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rhetorical

[ri-tawr-i-kuh l, -tor-]
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adjective
  1. used for, belonging to, or concerned with mere style or effect.
  2. marked by or tending to use exaggerated language or bombast.
  3. of, relating to, or concerned with rhetoric, or the effective use of language.

Origin of rhetorical

1470–80; < Latin rhētoric(us) (< Greek rhētorikós) + -al1
Related formsrhe·tor·i·cal·ly, adverbrhe·tor·i·cal·ness, nounnon·rhe·tor·i·cal, adjectivenon·rhe·tor·i·cal·ly, adverbun·rhe·tor·i·cal, adjectiveun·rhe·tor·i·cal·ly, adverb

Synonyms

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1. verbal, stylistic, oratorical.
Dictionary.com Unabridged Based on the Random House Unabridged Dictionary, © Random House, Inc. 2018

Examples from the Web for rhetorical

Contemporary Examples

Historical Examples

  • The Menexenus has more the character of a rhetorical exercise than any other of the Platonic works.

  • For I do not imagine that I have any rhetorical art of my own.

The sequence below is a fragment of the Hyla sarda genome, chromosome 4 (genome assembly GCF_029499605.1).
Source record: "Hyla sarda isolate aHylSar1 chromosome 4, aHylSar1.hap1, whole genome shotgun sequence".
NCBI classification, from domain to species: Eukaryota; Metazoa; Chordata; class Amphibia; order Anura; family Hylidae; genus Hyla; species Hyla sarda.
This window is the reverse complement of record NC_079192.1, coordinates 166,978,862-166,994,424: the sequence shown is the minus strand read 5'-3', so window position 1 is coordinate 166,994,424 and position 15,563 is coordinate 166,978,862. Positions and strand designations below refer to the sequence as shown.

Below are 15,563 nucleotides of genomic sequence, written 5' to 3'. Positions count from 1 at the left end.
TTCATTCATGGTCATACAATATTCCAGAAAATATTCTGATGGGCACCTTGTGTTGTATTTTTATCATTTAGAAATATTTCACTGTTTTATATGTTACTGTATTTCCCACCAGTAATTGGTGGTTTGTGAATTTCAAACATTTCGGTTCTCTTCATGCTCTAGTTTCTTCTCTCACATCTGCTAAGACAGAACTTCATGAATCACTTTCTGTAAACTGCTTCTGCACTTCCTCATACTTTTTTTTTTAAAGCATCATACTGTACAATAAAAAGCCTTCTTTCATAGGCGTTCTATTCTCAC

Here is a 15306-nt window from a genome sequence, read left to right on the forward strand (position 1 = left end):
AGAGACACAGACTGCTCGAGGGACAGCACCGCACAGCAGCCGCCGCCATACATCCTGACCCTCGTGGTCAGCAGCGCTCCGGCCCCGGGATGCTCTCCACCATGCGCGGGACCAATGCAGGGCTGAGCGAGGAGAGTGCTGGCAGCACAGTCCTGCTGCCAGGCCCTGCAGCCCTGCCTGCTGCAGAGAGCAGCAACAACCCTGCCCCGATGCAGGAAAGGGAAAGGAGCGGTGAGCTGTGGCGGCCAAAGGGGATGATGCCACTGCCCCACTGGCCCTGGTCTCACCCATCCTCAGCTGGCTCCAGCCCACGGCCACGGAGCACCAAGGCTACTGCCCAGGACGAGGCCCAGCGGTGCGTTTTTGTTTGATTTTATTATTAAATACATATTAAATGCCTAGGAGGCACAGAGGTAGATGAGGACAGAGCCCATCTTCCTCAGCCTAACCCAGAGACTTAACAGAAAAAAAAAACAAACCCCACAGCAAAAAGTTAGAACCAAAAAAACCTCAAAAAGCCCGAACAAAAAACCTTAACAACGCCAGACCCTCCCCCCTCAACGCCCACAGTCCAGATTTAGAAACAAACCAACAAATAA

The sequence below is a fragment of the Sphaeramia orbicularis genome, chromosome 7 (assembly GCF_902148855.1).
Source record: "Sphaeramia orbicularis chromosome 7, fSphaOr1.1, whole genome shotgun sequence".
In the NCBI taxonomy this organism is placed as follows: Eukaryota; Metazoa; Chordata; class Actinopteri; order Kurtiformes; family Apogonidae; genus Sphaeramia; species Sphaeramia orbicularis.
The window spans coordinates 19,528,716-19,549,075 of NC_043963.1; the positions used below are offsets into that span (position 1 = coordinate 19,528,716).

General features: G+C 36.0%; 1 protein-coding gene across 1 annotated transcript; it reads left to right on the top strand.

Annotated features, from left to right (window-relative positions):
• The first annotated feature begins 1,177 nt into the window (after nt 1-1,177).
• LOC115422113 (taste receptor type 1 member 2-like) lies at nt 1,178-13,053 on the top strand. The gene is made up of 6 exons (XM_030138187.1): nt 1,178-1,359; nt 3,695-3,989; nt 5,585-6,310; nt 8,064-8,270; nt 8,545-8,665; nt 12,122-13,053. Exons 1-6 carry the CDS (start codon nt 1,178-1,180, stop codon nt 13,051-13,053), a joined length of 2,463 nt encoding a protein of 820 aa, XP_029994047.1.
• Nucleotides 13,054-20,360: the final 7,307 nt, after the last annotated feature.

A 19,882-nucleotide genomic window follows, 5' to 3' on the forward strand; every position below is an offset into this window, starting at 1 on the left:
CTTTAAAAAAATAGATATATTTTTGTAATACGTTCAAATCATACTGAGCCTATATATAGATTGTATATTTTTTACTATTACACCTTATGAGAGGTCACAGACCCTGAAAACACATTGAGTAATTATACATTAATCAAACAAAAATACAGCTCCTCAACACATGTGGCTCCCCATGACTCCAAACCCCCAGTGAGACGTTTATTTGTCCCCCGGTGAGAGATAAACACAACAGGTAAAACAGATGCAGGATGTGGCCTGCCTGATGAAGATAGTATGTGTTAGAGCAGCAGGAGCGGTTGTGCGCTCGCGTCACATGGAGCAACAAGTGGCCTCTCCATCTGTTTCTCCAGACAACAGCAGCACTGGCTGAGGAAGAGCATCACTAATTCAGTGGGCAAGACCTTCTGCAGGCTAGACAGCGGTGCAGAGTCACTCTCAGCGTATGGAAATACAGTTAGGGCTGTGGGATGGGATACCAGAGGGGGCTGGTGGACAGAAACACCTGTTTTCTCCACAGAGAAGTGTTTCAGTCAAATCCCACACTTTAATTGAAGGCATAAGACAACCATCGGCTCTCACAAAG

• All of them are rhetorical and poetical rather than dialectical, but glimpses of truth appear in them.

  • Hardy was desperately in earnest, but not so much so as to be careless of rhetorical effect.

    Audrey Craven

    May Sinclair

  • What Inflection is placed on the rhetorical questions in par.


British Dictionary definitions for rhetorical

rhetorical

adjective
  1. concerned with effect or style rather than content or meaning; bombastic
  2. of or relating to rhetoric or oratory
Derived Formsrhetorically, adverb
Collins English Dictionary - Complete & Unabridged 2012 Digital Edition © William Collins Sons & Co. Ltd. 1979, 1986 © HarperCollins Publishers 1998, 2000, 2003, 2005, 2006, 2007, 2009, 2012

Word Origin and History for rhetorical

adj.

mid-15c., "eloquent," from Latin rhetoricus, from Greek rhetorikos "oratorical, rhetorical; skilled in speaking," from rhetor "orator" (see rhetoric). Meaning "pertaining to rhetoric" is from 1520s. Rhetorical question is from 1670s. Related: Rhetorically.

Online Etymology Dictionary, © 2010 Douglas Harper